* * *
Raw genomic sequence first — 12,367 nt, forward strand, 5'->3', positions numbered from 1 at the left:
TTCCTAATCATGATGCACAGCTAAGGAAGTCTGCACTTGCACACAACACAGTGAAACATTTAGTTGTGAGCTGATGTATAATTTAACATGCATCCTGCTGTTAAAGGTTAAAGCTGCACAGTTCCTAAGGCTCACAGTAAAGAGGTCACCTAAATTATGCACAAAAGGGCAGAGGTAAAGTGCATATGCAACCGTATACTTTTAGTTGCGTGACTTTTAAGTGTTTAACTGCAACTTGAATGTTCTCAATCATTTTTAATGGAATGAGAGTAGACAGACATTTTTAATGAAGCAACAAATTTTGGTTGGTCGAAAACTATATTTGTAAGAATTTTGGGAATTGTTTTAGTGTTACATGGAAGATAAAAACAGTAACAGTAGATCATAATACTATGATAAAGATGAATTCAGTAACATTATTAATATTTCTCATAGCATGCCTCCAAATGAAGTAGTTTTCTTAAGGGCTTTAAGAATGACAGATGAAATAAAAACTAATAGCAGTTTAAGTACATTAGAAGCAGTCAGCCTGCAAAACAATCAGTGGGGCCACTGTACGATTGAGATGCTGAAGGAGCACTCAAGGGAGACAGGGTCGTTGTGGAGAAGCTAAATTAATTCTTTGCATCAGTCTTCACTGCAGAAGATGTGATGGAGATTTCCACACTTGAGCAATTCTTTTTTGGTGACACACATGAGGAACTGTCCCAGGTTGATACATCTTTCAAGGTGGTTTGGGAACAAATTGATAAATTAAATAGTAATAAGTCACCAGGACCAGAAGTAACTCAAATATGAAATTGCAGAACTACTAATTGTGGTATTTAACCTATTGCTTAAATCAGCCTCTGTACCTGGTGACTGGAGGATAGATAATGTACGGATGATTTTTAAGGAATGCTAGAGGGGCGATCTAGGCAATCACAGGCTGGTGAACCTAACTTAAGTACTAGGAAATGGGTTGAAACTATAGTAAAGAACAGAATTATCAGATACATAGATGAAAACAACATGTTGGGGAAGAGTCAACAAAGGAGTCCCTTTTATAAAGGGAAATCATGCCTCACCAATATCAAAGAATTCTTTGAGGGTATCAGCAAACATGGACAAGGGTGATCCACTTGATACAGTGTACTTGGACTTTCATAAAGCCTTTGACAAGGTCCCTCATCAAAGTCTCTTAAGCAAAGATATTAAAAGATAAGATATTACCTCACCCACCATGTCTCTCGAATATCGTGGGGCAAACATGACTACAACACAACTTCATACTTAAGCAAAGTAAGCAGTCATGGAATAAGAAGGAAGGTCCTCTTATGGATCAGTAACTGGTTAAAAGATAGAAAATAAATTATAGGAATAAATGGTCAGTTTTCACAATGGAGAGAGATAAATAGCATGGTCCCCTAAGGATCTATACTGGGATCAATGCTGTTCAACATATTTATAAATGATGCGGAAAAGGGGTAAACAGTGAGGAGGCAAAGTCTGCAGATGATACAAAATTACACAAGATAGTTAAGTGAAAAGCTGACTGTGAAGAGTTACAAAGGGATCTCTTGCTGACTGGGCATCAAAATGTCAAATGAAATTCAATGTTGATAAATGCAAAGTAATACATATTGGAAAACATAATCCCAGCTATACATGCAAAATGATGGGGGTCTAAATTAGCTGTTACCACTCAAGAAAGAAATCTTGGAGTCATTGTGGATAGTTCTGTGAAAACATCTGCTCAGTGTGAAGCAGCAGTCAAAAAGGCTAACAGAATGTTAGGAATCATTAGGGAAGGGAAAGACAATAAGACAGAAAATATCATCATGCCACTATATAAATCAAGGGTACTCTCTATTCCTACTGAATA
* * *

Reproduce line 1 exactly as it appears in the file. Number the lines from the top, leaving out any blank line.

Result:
Raw genomic sequence first — 12,367 nt, forward strand, 5'->3', positions numbered from 1 at the left: